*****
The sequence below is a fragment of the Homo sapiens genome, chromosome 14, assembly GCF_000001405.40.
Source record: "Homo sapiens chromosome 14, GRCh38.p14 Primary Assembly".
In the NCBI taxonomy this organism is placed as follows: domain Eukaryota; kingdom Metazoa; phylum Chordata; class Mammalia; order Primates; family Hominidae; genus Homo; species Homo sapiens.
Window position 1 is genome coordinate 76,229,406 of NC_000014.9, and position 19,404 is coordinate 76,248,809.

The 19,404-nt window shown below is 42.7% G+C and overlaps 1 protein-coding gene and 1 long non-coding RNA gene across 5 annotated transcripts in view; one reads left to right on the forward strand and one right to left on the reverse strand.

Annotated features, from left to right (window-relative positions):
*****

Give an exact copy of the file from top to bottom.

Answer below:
The sequence below is a fragment of the Homo sapiens genome, chromosome 14, assembly GCF_000001405.40.
Source record: "Homo sapiens chromosome 14, GRCh38.p14 Primary Assembly".
In the NCBI taxonomy this organism is placed as follows: domain Eukaryota; kingdom Metazoa; phylum Chordata; class Mammalia; order Primates; family Hominidae; genus Homo; species Homo sapiens.
Window position 1 is genome coordinate 76,229,406 of NC_000014.9, and position 19,404 is coordinate 76,248,809.

The 19,404-nt window shown below is 42.7% G+C and overlaps 1 protein-coding gene and 1 long non-coding RNA gene across 5 annotated transcripts in view; one reads left to right on the forward strand and one right to left on the reverse strand.

Annotated features, from left to right (window-relative positions):